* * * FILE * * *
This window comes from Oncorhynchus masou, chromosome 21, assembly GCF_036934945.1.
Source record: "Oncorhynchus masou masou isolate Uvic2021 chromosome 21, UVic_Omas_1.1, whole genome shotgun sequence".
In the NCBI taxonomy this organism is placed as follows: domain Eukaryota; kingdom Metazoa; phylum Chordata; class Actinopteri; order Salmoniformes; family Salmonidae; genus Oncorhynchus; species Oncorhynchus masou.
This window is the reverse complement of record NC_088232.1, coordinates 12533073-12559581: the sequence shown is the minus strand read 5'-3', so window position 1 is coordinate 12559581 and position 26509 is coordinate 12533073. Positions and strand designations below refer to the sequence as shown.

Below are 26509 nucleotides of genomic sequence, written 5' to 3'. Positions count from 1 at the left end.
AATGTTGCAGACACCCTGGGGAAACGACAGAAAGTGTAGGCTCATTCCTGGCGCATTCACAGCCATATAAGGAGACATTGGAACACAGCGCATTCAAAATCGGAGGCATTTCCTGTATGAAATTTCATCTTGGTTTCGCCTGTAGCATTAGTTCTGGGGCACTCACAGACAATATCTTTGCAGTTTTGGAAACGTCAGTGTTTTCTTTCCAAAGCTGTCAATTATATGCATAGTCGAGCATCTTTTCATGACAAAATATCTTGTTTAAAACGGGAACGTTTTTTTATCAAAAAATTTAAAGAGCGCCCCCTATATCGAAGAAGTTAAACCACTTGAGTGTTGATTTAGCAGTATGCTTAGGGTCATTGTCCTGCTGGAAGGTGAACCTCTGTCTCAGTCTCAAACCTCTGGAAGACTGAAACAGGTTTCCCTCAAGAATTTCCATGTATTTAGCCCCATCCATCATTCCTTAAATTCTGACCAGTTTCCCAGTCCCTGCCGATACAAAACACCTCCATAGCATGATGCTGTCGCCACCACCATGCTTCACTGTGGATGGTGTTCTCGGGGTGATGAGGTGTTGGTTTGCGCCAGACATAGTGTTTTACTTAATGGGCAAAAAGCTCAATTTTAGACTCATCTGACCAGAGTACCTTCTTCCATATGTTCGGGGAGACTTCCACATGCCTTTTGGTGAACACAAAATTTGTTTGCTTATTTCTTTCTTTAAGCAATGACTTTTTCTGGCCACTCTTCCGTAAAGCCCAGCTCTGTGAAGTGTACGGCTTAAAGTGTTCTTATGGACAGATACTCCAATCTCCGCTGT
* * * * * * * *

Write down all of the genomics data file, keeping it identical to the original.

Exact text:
This window comes from Oncorhynchus masou, chromosome 21, assembly GCF_036934945.1.
Source record: "Oncorhynchus masou masou isolate Uvic2021 chromosome 21, UVic_Omas_1.1, whole genome shotgun sequence".
In the NCBI taxonomy this organism is placed as follows: domain Eukaryota; kingdom Metazoa; phylum Chordata; class Actinopteri; order Salmoniformes; family Salmonidae; genus Oncorhynchus; species Oncorhynchus masou.
This window is the reverse complement of record NC_088232.1, coordinates 12533073-12559581: the sequence shown is the minus strand read 5'-3', so window position 1 is coordinate 12559581 and position 26509 is coordinate 12533073. Positions and strand designations below refer to the sequence as shown.

Below are 26509 nucleotides of genomic sequence, written 5' to 3'. Positions count from 1 at the left end.
AATGTTGCAGACACCCTGGGGAAACGACAGAAAGTGTAGGCTCATTCCTGGCGCATTCACAGCCATATAAGGAGACATTGGAACACAGCGCATTCAAAATCGGAGGCATTTCCTGTATGAAATTTCATCTTGGTTTCGCCTGTAGCATTAGTTCTGGGGCACTCACAGACAATATCTTTGCAGTTTTGGAAACGTCAGTGTTTTCTTTCCAAAGCTGTCAATTATATGCATAGTCGAGCATCTTTTCATGACAAAATATCTTGTTTAAAACGGGAACGTTTTTTTATCAAAAAATTTAAAGAGCGCCCCCTATATCGAAGAAGTTAAACCACTTGAGTGTTGATTTAGCAGTATGCTTAGGGTCATTGTCCTGCTGGAAGGTGAACCTCTGTCTCAGTCTCAAACCTCTGGAAGACTGAAACAGGTTTCCCTCAAGAATTTCCATGTATTTAGCCCCATCCATCATTCCTTAAATTCTGACCAGTTTCCCAGTCCCTGCCGATACAAAACACCTCCATAGCATGATGCTGTCGCCACCACCATGCTTCACTGTGGATGGTGTTCTCGGGGTGATGAGGTGTTGGTTTGCGCCAGACATAGTGTTTTACTTAATGGGCAAAAAGCTCAATTTTAGACTCATCTGACCAGAGTACCTTCTTCCATATGTTCGGGGAGACTTCCACATGCCTTTTGGTGAACACAAAATTTGTTTGCTTATTTCTTTCTTTAAGCAATGACTTTTTCTGGCCACTCTTCCGTAAAGCCCAGCTCTGTGAAGTGTACGGCTTAAAGTGTTCTTATGGACAGATACTCCAATCTCCGCTGT